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Research Report

Testing the influence of radio programs on climate change knowledge: A pilot experience from the Congo Basin

Alba Saray Perez-Teran
Anne Marie Tiani
Merline Touko-Tchoko
Bérenger Tchatchou
Copyright Date: Jan. 1, 2015
Pages: 26
OPEN ACCESS
https://www.jstor.org/stable/resrep02380
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Table of Contents

  1. (pp. v-vi)

    Climate Change and Forests in the Congo Basin: Synergies between Adaptation and Mitigation (COBAM) is a project coordinated by CIFOR since 2010, in the framework of PACEBCo, the Central African Forests Commission (COMIFAC) program funded by the African Development Bank (AfDB). COBAM is an action research project that intends to develop an appropriate response to climate change vulnerability in the Congo Basin landscapes by providing policy makers, practitioners and local communities with the information, analysis and tools needed for designing and implementing policies and projects for adaptation to climate change and reduction of carbon emissions in forests, with equitable impacts...

  2. (pp. 1-1)

    There is common consensus that there is a deficiency of information on climate change and forests in the Congo Basin (Kengoum 2011; Tiani et al. 2014). Data and information at the international level are not easily accessible, and regional, national and local data are often insufficient. There is, therefore, an urgent need amongst stakeholders to coordinate research and develop an exchange platform for knowledge and information sharing on climate and the environment.

    Tchatchou et al. (2014) observe that climate change information in the Congo Basin is often transmitted through channels such as workshops that are generally adapted to suit government...

  3. (pp. 1-2)

    Weiss (1997) highlights the fact that program interventions are designed following a logic of impact and a series of assumptions. Changes toward a desired scenario occur in a series of steps that can be analyzed using different techniques (Figure 1). Knowledge has been recognized as an important element/step in societal transformations (Nutley et al. 2003).

    In this sense, research can be used to improve the practices conducted by different stakeholders, but it needs to be adapted in terms of the type of message, the quality of information, its relevance and the channel used for its transmission (Nutley et al. 2003)....

  4. (pp. 2-3)

    The project used several communication supports depending on the target audience. Radio was selected for the case of the local community. In the Congo Basin, with the scarcity of basic communication services such as electricity or the Internet, radio has become the most accessible means of spreading information because it is readily available, less expensive and requires fewer technical capacities.

    The overall objective of the radio program was to disseminate concepts, policies and practices related to climate change responses. More specifically, it intended to create a platform where the scientific community, policy makers, and national and local practitioners could exchange...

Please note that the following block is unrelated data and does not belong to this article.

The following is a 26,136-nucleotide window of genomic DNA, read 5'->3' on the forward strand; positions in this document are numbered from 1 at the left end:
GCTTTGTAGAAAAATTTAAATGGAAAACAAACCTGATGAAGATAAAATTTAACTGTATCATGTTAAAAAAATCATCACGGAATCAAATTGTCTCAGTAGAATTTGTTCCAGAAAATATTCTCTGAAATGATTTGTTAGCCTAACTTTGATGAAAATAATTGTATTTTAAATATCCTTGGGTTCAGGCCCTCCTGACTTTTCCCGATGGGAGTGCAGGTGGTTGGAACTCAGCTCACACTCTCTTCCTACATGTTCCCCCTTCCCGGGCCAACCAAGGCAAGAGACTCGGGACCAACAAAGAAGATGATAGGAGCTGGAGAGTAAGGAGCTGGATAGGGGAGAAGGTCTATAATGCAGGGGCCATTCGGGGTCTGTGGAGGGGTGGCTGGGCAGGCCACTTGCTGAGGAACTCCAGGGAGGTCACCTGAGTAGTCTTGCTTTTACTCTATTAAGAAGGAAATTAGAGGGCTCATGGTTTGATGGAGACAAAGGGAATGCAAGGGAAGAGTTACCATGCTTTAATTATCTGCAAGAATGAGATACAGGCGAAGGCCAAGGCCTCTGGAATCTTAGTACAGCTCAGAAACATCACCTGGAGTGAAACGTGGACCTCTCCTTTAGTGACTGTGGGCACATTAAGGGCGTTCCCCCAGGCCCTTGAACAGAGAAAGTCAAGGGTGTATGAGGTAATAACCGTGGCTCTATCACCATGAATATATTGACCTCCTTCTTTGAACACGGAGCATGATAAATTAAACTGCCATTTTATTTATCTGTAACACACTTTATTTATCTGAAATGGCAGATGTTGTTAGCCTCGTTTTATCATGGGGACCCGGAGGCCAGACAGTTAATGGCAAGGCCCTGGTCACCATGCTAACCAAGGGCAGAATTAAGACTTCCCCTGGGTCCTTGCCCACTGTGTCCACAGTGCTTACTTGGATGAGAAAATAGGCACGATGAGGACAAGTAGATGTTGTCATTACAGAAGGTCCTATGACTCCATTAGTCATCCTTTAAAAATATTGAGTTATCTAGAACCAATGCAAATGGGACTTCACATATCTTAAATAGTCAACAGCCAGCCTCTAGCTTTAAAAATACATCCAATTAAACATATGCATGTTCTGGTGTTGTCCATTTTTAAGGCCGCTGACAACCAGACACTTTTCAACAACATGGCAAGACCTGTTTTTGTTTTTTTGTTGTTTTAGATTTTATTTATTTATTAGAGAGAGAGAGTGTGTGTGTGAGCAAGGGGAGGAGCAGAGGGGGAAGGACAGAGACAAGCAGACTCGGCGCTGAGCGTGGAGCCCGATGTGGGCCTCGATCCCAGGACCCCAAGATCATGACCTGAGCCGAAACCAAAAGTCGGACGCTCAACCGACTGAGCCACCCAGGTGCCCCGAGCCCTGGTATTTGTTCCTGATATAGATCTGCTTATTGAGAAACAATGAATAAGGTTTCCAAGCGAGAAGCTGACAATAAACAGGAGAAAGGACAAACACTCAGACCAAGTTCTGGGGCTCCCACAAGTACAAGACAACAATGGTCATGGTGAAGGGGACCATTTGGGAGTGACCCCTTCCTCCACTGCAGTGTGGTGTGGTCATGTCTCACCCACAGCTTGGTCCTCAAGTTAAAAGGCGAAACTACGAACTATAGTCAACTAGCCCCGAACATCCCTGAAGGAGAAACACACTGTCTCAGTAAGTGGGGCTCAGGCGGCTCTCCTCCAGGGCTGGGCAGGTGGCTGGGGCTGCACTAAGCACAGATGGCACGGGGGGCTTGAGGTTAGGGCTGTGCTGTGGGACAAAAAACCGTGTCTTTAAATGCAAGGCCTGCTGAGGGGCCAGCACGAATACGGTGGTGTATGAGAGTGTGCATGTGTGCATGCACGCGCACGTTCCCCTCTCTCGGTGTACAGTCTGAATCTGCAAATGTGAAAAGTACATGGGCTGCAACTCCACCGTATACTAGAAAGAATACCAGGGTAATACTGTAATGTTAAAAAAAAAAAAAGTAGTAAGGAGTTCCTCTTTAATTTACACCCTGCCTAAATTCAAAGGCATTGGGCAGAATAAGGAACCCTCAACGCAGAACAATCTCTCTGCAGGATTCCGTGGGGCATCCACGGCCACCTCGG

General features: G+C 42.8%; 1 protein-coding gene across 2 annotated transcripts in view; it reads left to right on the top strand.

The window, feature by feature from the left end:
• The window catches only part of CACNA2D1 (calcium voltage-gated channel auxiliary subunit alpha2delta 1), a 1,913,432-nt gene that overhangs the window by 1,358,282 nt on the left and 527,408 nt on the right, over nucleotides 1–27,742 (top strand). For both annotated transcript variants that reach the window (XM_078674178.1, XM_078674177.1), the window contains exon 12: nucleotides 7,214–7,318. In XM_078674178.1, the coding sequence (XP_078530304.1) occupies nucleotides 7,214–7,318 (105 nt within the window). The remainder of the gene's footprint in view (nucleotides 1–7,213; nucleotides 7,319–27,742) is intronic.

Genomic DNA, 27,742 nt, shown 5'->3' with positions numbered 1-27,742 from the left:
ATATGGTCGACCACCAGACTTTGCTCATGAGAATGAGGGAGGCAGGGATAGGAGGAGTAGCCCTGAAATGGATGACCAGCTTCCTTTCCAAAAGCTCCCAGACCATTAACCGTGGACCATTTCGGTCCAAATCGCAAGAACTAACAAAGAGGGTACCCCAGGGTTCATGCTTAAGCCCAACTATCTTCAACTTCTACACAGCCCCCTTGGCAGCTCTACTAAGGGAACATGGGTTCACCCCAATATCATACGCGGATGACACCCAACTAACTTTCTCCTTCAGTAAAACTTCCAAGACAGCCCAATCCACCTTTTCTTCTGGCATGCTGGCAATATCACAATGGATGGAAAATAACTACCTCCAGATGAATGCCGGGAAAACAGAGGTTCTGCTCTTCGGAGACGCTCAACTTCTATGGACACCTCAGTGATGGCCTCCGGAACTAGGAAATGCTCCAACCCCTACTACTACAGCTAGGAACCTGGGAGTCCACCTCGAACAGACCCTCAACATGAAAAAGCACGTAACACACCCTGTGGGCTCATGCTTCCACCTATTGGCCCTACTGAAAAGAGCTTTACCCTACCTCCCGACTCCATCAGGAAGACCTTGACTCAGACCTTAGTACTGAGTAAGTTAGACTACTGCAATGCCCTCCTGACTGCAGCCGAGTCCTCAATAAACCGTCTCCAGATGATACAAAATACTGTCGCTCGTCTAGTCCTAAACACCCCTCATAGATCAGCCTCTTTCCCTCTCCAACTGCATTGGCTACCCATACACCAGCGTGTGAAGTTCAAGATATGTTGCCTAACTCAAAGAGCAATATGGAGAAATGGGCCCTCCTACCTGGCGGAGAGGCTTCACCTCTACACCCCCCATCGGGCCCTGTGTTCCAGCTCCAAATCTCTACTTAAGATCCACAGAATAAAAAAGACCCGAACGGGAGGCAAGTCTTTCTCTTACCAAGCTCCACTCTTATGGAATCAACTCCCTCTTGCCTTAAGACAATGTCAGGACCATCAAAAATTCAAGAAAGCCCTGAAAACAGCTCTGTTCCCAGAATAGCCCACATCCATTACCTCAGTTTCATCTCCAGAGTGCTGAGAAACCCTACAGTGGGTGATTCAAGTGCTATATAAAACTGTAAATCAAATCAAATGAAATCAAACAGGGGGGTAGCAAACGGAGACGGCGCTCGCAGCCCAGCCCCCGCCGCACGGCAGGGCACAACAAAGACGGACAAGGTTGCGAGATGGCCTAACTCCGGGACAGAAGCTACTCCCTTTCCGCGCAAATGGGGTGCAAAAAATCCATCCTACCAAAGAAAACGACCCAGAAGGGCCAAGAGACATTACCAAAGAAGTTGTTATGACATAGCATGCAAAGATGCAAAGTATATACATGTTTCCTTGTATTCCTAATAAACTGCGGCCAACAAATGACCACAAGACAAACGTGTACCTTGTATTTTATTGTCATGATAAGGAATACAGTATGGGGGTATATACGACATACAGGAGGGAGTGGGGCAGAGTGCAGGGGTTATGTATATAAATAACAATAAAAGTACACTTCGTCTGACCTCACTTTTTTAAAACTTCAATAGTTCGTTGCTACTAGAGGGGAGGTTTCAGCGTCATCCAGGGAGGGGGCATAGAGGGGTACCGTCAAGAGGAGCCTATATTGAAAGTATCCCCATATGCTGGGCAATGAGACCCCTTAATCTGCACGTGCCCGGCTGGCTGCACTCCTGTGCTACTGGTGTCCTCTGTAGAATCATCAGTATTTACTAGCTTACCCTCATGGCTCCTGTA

5. (pp. 3-8)

    Radio programs were recorded at the national radio stations of Cameroon and the Republic of Congo based on their accessibility and their technical capacity. Broadcasting radio stations were selected based on their geographical coverage and audience numbers, their topics and specific demands coming from local radio stations. The programs were broadcast in Cameroon, Central African Republic (CAR), Republic of Congo and the Democratic Republic of Congo (DRC).

    The site was selected on the basis of the local language, population size and accessibility. A sample of at least 60 inhabitants who could speak Lingala or Kituba was needed. The evaluation took...

  6. (pp. 8-13)

    Little updated data on radio resources exists for our countries of study. Nevertheless the Central Intelligence Agency (CIA 2004) estimated there were six AM, twenty-five FM and eight shortwave broadcast stations in 2002. In addition, the indicators below can give an approximation of the appropriateness of radio and local languages for communication purposes (see Tables 4, 5 and 6). The countries of the Congo Basin have little access to Internet resources, while a much bigger proportion of the population does use cellular telephones, which have integrated FM radios as a basic feature. The CIA estimated that 20.35 million radios existed...

  7. (pp. 13-14)

    Locatelli et al. (2010) highlight the role of the community as an important player in climate change responses. In this scenario, it is important to understand the particularities of communities in the region. The Congo Basin countries have not yet eliminated illiteracy (World Bank 2013), which continues to be particularly acute in rural areas. In addition, most rural inhabitants communicate using local languages (Lewis 2009), while much of the information regarding climate change circulates in English and French. On this basis, Nutley et al. (2003) underline that the characteristics for the medium used for knowledge transfer are just as important...

  8. (pp. 14-14)

    This paper covers the production, broadcast and evaluation of a series of radio programs in several languages of the Congo Basin that were designed for sensitization and capacity building on forest and climate change topics within the COBAM project. The results show an average increase of 22.3% on test scores in climate change and forest topics for an individual who listens once to one radio program. Changes in behavior were also noted for several boundary partners, including the media, government organizations and the general public, that contacted or collaborated with the team. In addition, the study highlights the importance of...